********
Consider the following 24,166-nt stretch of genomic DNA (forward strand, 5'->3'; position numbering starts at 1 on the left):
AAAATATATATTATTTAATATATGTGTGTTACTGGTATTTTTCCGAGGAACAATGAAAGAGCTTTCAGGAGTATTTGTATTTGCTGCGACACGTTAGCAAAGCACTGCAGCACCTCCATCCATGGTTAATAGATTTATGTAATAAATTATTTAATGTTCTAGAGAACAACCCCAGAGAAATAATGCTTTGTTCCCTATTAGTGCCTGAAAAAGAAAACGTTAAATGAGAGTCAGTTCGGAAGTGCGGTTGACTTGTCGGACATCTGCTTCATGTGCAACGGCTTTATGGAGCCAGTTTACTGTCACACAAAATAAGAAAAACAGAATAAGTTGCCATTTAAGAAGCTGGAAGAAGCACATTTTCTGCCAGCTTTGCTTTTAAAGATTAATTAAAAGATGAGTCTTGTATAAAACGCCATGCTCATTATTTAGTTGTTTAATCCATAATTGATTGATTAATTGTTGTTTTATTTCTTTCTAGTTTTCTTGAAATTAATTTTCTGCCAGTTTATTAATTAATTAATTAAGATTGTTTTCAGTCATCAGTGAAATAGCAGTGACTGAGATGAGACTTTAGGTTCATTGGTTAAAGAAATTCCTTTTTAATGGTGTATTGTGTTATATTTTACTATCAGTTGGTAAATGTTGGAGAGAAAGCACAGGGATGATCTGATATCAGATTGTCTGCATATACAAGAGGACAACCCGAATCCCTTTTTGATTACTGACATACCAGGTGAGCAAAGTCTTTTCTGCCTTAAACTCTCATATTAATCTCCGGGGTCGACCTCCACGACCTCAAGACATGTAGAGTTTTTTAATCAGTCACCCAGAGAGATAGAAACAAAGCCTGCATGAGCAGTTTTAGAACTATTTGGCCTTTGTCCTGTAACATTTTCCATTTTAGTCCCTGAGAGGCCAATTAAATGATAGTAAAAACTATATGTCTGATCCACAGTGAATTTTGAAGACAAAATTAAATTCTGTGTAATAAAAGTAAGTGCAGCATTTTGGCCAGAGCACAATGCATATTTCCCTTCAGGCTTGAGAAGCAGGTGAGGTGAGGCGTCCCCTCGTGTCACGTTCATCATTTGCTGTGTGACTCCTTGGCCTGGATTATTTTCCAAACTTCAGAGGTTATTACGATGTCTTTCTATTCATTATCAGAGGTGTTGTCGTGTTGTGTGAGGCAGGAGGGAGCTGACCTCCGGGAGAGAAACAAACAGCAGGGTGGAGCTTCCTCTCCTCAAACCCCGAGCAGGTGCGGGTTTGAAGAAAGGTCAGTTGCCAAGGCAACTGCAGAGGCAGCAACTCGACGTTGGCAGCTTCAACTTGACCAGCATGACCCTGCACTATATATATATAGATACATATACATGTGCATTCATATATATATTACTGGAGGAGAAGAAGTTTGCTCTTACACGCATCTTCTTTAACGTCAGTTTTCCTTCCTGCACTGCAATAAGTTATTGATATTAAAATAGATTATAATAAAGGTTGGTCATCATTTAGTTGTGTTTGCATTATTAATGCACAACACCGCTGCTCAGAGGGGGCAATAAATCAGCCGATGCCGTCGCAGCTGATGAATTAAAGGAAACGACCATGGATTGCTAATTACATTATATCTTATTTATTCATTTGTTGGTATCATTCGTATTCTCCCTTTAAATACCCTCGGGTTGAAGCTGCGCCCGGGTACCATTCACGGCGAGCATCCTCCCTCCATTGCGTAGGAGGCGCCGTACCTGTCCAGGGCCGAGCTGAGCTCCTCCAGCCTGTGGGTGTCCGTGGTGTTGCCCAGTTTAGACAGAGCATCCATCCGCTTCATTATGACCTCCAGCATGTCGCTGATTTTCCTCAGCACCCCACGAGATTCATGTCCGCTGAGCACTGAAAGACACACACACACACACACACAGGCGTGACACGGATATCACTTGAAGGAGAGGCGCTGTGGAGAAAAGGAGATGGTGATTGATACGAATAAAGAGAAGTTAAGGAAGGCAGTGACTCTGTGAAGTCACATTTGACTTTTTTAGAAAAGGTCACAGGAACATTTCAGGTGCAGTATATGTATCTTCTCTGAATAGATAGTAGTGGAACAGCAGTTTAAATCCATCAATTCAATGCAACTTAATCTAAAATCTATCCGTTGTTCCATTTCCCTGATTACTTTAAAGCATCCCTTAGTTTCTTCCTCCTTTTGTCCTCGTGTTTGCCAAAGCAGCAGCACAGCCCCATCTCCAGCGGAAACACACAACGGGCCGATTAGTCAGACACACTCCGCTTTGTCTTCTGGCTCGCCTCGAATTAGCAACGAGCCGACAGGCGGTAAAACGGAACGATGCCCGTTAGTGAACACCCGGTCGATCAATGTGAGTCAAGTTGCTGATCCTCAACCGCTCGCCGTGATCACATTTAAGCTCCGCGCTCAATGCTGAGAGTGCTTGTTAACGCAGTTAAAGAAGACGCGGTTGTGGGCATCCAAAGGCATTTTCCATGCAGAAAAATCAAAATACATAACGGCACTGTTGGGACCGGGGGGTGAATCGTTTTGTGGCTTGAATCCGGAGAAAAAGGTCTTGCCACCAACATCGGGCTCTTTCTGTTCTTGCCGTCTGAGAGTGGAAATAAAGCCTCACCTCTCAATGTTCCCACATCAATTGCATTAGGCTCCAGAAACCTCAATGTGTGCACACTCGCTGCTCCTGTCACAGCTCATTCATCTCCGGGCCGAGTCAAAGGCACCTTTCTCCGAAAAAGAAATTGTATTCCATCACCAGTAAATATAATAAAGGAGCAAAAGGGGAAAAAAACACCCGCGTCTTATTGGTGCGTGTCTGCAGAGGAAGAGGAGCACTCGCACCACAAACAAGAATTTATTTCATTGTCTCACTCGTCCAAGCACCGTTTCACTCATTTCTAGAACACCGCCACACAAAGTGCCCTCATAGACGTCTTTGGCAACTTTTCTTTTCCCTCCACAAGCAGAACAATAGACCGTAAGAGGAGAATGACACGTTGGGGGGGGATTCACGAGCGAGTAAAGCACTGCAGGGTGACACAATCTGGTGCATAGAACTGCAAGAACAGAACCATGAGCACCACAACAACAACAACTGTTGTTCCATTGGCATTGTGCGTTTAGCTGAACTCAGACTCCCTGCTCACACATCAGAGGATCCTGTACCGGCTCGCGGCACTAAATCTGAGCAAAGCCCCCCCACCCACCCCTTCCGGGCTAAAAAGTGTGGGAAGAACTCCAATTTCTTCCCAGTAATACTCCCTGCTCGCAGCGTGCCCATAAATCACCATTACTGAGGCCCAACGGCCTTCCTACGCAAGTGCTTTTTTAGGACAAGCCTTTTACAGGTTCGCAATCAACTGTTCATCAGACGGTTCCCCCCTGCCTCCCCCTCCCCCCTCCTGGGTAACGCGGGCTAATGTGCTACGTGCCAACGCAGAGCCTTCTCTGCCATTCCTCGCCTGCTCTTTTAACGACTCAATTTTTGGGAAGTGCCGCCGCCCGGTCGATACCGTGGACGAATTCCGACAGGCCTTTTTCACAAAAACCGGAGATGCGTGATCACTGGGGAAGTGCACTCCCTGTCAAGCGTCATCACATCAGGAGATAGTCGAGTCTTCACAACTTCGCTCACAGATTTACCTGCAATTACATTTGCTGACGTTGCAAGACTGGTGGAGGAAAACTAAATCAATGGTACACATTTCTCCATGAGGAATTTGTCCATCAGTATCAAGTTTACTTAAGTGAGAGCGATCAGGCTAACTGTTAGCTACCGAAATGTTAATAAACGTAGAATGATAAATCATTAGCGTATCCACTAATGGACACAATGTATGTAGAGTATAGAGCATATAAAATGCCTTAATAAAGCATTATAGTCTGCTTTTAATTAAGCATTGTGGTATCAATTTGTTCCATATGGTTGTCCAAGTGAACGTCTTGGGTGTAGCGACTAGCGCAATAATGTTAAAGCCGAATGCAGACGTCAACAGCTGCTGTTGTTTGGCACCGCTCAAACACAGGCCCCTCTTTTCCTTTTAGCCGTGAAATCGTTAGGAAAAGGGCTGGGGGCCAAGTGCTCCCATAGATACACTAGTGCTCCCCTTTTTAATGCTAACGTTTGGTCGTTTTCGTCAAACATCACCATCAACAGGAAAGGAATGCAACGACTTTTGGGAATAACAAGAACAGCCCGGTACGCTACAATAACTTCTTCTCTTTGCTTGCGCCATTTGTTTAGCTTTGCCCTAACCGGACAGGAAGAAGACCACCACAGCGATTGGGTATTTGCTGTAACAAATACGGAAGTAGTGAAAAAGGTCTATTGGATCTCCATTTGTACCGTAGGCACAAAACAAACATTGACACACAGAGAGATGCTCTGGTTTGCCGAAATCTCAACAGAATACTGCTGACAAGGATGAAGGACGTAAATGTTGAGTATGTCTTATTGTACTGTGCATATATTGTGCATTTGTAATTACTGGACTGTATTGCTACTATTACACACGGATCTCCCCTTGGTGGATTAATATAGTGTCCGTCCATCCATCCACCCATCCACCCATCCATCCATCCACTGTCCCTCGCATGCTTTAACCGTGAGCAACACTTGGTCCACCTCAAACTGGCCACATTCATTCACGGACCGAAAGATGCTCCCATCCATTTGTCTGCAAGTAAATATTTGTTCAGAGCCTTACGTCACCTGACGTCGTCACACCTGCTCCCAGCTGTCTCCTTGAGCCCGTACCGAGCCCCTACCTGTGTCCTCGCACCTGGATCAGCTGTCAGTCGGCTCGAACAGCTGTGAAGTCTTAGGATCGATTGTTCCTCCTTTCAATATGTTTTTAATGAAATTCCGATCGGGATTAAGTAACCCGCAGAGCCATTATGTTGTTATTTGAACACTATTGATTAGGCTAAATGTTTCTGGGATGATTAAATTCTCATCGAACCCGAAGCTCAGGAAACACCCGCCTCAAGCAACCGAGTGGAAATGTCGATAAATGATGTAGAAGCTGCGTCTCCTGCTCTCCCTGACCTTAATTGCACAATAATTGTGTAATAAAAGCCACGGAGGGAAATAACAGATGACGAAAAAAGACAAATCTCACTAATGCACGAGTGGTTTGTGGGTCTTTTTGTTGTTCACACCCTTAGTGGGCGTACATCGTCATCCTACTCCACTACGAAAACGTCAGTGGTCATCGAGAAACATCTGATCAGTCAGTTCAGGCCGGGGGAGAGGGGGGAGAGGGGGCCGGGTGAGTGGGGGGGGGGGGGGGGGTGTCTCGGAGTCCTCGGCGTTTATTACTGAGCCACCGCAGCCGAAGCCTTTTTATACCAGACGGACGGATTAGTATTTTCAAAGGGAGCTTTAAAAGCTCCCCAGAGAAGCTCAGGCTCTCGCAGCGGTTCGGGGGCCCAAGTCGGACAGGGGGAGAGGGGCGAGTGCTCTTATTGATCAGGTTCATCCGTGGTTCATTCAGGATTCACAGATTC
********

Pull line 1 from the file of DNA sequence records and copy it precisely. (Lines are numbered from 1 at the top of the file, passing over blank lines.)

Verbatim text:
Consider the following 24,166-nt stretch of genomic DNA (forward strand, 5'->3'; position numbering starts at 1 on the left):